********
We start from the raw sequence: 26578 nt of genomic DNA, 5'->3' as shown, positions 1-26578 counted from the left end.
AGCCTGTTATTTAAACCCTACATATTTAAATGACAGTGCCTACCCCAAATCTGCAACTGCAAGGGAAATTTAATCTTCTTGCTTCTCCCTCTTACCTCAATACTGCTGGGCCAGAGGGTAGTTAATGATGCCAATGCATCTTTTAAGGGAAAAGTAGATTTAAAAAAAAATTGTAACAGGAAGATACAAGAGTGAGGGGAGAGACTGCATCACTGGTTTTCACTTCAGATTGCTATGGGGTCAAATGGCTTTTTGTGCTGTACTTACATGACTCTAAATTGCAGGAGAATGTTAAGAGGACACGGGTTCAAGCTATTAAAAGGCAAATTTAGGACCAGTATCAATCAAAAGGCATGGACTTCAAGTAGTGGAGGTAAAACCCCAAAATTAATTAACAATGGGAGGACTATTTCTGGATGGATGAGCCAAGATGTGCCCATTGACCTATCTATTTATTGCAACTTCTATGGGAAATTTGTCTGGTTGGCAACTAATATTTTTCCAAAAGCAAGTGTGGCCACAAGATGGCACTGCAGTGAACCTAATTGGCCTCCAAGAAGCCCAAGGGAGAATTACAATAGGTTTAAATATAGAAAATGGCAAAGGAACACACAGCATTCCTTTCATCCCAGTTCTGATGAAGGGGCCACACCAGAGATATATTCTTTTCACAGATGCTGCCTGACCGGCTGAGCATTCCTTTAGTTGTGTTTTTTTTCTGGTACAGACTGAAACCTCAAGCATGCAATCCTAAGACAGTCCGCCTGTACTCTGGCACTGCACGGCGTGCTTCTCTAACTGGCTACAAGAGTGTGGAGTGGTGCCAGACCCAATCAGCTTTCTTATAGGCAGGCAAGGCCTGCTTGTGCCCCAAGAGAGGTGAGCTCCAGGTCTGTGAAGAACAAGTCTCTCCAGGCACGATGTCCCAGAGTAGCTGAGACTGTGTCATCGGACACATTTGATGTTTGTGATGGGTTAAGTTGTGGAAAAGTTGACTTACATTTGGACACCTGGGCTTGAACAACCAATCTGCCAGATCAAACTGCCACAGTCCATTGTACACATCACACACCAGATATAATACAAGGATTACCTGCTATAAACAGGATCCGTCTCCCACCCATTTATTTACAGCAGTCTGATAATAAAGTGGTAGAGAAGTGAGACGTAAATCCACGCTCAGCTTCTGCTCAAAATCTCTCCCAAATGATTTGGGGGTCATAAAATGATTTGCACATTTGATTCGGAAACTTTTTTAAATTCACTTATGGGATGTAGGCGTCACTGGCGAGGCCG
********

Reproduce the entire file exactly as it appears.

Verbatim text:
We start from the raw sequence: 26578 nt of genomic DNA, 5'->3' as shown, positions 1-26578 counted from the left end.
AGCCTGTTATTTAAACCCTACATATTTAAATGACAGTGCCTACCCCAAATCTGCAACTGCAAGGGAAATTTAATCTTCTTGCTTCTCCCTCTTACCTCAATACTGCTGGGCCAGAGGGTAGTTAATGATGCCAATGCATCTTTTAAGGGAAAAGTAGATTTAAAAAAAAATTGTAACAGGAAGATACAAGAGTGAGGGGAGAGACTGCATCACTGGTTTTCACTTCAGATTGCTATGGGGTCAAATGGCTTTTTGTGCTGTACTTACATGACTCTAAATTGCAGGAGAATGTTAAGAGGACACGGGTTCAAGCTATTAAAAGGCAAATTTAGGACCAGTATCAATCAAAAGGCATGGACTTCAAGTAGTGGAGGTAAAACCCCAAAATTAATTAACAATGGGAGGACTATTTCTGGATGGATGAGCCAAGATGTGCCCATTGACCTATCTATTTATTGCAACTTCTATGGGAAATTTGTCTGGTTGGCAACTAATATTTTTCCAAAAGCAAGTGTGGCCACAAGATGGCACTGCAGTGAACCTAATTGGCCTCCAAGAAGCCCAAGGGAGAATTACAATAGGTTTAAATATAGAAAATGGCAAAGGAACACACAGCATTCCTTTCATCCCAGTTCTGATGAAGGGGCCACACCAGAGATATATTCTTTTCACAGATGCTGCCTGACCGGCTGAGCATTCCTTTAGTTGTGTTTTTTTTCTGGTACAGACTGAAACCTCAAGCATGCAATCCTAAGACAGTCCGCCTGTACTCTGGCACTGCACGGCGTGCTTCTCTAACTGGCTACAAGAGTGTGGAGTGGTGCCAGACCCAATCAGCTTTCTTATAGGCAGGCAAGGCCTGCTTGTGCCCCAAGAGAGGTGAGCTCCAGGTCTGTGAAGAACAAGTCTCTCCAGGCACGATGTCCCAGAGTAGCTGAGACTGTGTCATCGGACACATTTGATGTTTGTGATGGGTTAAGTTGTGGAAAAGTTGACTTACATTTGGACACCTGGGCTTGAACAACCAATCTGCCAGATCAAACTGCCACAGTCCATTGTACACATCACACACCAGATATAATACAAGGATTACCTGCTATAAACAGGATCCGTCTCCCACCCATTTATTTACAGCAGTCTGATAATAAAGTGGTAGAGAAGTGAGACGTAAATCCACGCTCAGCTTCTGCTCAAAATCTCTCCCAAATGATTTGGGGGTCATAAAATGATTTGCACATTTGATTCGGAAACTTTTTTAAATTCACTTATGGGATGTAGGCGTCACTGGCGAGGCCG